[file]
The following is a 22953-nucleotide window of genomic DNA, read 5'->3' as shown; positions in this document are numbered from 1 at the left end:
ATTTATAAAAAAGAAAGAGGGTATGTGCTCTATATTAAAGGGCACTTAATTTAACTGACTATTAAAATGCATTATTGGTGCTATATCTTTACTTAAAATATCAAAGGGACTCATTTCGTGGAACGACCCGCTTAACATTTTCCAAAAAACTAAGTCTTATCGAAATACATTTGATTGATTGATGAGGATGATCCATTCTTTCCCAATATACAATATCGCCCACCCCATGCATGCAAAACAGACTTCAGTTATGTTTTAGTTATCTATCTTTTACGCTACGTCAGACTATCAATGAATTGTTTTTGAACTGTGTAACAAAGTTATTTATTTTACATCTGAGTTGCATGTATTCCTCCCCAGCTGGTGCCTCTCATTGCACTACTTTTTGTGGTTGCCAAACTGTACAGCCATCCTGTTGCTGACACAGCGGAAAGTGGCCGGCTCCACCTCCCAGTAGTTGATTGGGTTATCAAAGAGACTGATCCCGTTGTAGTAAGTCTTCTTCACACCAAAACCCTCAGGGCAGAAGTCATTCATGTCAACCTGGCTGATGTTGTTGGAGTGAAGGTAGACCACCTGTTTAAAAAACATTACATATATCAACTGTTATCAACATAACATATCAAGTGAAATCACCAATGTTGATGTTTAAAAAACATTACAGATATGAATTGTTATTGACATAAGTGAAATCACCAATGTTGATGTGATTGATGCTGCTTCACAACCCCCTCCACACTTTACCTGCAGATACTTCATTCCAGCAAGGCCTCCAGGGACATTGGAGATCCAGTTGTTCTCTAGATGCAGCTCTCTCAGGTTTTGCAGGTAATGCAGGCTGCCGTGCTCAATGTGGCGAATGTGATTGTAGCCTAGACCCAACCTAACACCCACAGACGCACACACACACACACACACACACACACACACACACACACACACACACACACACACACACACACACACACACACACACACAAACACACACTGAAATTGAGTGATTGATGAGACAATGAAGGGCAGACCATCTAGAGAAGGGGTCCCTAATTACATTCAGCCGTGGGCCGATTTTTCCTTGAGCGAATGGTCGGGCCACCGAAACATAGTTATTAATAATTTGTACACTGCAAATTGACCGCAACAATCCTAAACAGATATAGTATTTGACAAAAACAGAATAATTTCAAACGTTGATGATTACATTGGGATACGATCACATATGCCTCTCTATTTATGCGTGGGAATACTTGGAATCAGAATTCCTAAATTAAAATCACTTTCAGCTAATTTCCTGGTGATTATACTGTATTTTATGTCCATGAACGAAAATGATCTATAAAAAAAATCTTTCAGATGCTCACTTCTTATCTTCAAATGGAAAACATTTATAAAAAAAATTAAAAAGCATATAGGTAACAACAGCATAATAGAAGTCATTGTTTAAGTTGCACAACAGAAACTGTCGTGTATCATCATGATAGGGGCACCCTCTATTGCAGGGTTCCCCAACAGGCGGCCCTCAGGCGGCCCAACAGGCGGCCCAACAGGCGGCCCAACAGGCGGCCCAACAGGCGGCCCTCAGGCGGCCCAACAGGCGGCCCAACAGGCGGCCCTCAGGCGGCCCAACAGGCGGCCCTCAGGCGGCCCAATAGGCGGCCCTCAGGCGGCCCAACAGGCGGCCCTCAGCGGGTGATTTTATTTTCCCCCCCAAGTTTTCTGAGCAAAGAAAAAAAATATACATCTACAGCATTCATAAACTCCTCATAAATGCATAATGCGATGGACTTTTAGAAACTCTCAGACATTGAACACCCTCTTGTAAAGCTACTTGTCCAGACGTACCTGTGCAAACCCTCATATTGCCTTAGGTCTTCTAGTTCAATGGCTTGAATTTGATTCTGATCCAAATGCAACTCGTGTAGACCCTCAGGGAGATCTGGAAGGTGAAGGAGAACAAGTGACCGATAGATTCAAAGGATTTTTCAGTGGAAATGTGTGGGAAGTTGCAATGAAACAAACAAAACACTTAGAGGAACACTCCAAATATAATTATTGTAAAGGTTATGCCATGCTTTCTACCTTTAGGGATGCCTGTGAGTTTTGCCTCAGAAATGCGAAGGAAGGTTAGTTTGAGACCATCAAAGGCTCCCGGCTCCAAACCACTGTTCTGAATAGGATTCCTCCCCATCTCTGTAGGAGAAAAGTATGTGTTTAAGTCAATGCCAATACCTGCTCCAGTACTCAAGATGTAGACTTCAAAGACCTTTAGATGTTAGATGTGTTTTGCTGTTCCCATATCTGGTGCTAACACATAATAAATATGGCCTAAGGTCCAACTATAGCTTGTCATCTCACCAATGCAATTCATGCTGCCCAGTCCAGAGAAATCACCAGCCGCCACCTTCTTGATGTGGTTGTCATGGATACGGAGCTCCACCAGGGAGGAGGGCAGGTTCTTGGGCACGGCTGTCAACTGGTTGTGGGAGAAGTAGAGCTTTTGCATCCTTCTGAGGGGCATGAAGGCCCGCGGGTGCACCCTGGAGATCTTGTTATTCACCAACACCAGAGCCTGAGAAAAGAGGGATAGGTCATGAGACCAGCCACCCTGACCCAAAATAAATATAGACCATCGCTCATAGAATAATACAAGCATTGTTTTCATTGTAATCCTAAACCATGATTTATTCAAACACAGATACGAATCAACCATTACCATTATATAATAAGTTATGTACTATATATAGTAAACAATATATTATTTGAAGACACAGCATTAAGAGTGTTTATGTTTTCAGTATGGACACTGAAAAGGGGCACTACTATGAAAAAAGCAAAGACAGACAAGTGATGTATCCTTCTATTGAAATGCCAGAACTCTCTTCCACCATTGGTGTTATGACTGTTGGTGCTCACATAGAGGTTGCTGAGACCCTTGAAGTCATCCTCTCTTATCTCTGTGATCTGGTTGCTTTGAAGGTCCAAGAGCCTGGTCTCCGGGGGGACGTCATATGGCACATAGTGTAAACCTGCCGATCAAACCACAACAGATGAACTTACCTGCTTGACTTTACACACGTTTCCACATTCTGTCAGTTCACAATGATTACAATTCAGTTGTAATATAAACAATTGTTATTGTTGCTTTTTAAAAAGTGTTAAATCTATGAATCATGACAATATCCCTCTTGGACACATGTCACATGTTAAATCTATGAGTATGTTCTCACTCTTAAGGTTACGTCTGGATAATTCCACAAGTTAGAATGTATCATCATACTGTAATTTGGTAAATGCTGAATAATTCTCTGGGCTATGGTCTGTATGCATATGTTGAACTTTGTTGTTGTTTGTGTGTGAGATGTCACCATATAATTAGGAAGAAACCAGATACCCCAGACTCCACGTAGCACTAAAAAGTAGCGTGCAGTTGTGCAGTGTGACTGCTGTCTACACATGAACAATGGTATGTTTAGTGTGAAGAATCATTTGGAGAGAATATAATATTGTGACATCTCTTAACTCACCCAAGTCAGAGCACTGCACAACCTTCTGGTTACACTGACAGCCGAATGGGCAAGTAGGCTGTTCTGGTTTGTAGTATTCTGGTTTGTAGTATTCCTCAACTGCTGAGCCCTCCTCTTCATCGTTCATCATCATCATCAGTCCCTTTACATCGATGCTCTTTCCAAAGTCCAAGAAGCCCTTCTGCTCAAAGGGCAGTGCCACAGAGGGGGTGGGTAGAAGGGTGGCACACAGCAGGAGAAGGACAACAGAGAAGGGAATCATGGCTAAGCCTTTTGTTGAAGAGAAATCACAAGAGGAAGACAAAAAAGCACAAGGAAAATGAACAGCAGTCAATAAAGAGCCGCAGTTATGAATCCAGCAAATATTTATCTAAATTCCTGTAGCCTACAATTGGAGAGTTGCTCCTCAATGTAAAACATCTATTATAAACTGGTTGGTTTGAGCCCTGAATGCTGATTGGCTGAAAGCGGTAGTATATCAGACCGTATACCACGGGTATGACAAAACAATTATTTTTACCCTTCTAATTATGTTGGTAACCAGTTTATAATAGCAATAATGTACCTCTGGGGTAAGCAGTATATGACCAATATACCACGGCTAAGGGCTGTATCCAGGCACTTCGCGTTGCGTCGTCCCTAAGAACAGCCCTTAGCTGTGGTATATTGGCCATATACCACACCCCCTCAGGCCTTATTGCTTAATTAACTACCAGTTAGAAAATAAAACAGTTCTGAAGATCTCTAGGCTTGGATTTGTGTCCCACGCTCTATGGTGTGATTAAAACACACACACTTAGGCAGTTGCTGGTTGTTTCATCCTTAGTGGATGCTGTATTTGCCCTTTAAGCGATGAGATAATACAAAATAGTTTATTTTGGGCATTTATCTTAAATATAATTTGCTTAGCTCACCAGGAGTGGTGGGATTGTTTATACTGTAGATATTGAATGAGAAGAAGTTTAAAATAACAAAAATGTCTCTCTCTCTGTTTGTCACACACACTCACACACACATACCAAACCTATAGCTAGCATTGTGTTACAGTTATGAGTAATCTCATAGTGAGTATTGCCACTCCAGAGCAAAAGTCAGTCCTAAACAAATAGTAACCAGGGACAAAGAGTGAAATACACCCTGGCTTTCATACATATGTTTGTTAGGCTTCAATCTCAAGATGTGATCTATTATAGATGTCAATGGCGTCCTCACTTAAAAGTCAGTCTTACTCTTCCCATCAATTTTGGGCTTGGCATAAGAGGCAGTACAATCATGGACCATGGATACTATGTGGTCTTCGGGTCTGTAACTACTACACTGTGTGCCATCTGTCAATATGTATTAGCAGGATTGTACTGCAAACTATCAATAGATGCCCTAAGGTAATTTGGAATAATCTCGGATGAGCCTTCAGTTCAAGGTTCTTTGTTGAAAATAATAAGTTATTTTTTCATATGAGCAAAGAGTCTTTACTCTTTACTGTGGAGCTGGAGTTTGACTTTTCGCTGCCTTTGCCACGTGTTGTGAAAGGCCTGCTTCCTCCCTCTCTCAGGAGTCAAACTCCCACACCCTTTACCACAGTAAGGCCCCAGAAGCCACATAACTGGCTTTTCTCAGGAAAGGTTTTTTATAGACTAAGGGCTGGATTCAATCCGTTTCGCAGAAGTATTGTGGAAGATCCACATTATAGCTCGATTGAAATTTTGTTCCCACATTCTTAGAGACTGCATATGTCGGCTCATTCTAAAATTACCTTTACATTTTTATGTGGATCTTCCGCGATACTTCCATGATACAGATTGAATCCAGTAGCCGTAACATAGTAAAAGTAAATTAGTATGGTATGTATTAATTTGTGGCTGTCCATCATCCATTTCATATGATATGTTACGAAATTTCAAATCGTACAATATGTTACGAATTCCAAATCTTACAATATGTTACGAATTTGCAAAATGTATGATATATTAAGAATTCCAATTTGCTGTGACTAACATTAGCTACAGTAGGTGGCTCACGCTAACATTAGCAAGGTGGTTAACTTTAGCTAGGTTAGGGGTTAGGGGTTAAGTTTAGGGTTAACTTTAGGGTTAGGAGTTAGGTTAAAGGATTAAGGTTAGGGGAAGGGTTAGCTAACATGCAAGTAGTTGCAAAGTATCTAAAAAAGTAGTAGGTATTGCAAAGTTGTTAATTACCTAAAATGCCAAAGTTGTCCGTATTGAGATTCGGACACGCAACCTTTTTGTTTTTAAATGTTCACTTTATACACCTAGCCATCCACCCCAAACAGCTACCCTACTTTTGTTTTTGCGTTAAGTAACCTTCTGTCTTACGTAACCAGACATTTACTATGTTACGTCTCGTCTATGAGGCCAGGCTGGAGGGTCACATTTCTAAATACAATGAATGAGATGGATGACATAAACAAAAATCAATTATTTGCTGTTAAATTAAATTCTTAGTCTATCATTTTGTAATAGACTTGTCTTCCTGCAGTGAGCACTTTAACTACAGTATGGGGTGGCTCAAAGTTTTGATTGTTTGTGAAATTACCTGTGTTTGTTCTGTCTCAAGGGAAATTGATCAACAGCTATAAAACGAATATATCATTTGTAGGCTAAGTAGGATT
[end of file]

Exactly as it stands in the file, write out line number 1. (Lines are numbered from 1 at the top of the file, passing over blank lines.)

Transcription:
The following is a 22953-nucleotide window of genomic DNA, read 5'->3' as shown; positions in this document are numbered from 1 at the left end: